Brands can also be facilitators, championing our desires and giving us platforms – such as Intel’s Make it Wearable Challenge or Delta’s “sit with an Innovator” matchmaking effort (because really, how precious could that time on plane be if you were sitting next to the right person?). Beyond the products and services they sell, when you think about it, what assets and capacities do all brands uniquely have that could vastly improve my day… or even my life? I’ll throw in one more favorite example, State Farm’s Next Door cafe/”market research center” in Chicago; three years later it is still offering extraordinary value for both the neighborhood it serves and for the company itself.

Sometimes this geniune desire to be valuable takes a surprising turn as Fast Company reports that many empathetic brands are helping us buy less! As they see it “Supermarkets will deliberately sell us fewer products in smaller packages. Automotive brands will stop selling us cars and start selling us access to mobility services. Financial services brands will help us to spend less money to stay within our means. Insurance brands will charge us lower premiums based on our individual behavior, not actuarial tables.…All in the interests of building the loyalty that comes from being understood and not trying to manipulate us into using more than we want or need.”

Think about how much publicity CVS received when they decided to give up $2B in revenue by no longer selling cigarettes? Or how valuable RadioShack could actually be if they used their ubiquitous neighborhood stores to actively build community among “makers”; this an idea Matthew Schutte and I are working to advance because we believe each and every brand can and will move from being an enthusiastic (though often narcissitic) megaphone to becoming a much more useful and compelling platform.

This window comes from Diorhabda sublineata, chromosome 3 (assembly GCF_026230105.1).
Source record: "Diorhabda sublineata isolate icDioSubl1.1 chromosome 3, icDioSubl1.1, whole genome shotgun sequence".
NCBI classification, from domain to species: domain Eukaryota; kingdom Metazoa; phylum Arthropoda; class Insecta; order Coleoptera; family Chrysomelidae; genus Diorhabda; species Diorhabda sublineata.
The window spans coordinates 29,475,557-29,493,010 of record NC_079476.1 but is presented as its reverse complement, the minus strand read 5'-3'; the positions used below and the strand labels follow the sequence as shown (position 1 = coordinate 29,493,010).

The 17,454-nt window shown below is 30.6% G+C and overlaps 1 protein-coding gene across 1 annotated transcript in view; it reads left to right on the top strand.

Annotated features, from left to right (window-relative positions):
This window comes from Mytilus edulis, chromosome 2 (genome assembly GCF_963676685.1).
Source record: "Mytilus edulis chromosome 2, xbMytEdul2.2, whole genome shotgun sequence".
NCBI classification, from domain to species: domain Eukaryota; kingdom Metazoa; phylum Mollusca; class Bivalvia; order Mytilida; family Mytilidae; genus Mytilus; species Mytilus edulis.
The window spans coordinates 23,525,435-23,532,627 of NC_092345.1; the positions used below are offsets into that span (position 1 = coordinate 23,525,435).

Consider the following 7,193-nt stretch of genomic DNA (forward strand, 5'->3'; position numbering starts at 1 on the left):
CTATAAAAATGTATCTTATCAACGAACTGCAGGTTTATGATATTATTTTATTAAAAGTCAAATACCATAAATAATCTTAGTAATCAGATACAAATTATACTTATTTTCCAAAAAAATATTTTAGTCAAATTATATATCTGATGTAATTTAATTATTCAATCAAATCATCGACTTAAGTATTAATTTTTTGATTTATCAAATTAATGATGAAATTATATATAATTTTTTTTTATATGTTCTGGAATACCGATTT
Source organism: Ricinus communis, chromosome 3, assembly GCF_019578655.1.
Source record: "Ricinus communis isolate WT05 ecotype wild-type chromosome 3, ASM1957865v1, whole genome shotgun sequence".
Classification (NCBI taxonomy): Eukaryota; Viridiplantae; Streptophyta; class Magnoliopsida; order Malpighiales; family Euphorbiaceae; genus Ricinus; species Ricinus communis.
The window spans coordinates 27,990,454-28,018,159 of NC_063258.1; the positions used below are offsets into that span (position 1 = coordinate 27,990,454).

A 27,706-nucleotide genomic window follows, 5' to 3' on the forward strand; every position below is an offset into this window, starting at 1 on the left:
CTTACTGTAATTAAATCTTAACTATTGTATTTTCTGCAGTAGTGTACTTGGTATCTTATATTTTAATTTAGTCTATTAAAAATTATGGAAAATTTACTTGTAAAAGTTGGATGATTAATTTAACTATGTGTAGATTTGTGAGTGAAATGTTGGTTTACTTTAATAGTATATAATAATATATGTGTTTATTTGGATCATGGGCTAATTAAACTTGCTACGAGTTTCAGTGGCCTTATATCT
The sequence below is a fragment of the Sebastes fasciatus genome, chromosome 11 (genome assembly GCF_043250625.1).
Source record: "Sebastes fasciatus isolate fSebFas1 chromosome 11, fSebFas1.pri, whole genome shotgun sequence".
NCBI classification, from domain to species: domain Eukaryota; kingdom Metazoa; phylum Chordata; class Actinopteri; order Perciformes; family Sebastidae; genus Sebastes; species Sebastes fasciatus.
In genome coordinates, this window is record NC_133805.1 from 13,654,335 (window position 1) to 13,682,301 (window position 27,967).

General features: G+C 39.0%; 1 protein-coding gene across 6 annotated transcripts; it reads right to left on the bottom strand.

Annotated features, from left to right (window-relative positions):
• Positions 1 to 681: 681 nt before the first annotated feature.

As we look forward to this new economy, what differentiates this era of Marketing is an authentic desire to serve; what assets and capacities can we share? And a shift from promising to committing; what do you (as a user/buyer) believe and how can I help you amplify that? 

We wish you all a very happy Thanksgiving! It is my favorite holiday every year, both for its democracy and emphasis on connection, but also because no matter what crazy curves life tosses our way, there are infinite reasons to be positive and incredibly grateful. We count you all among the list of blessings we’ll be celebrating. Thank you for always sharing your ideas, your work and your support so generously.


Nancy (and Emma)

Ps – I think we’ll take this week off to focus on our families and whip up a mountain of mashed potatoes. See you again on Dec 7th.

Stories we pinpointed this week:

From Selling to Services

Brands as Content Channels

Benefits of Co-creating with Your Customers

Patagonia is Turning Customers into Activists

The Power of Storydoing

Brands that Help Us Spend Less, Not More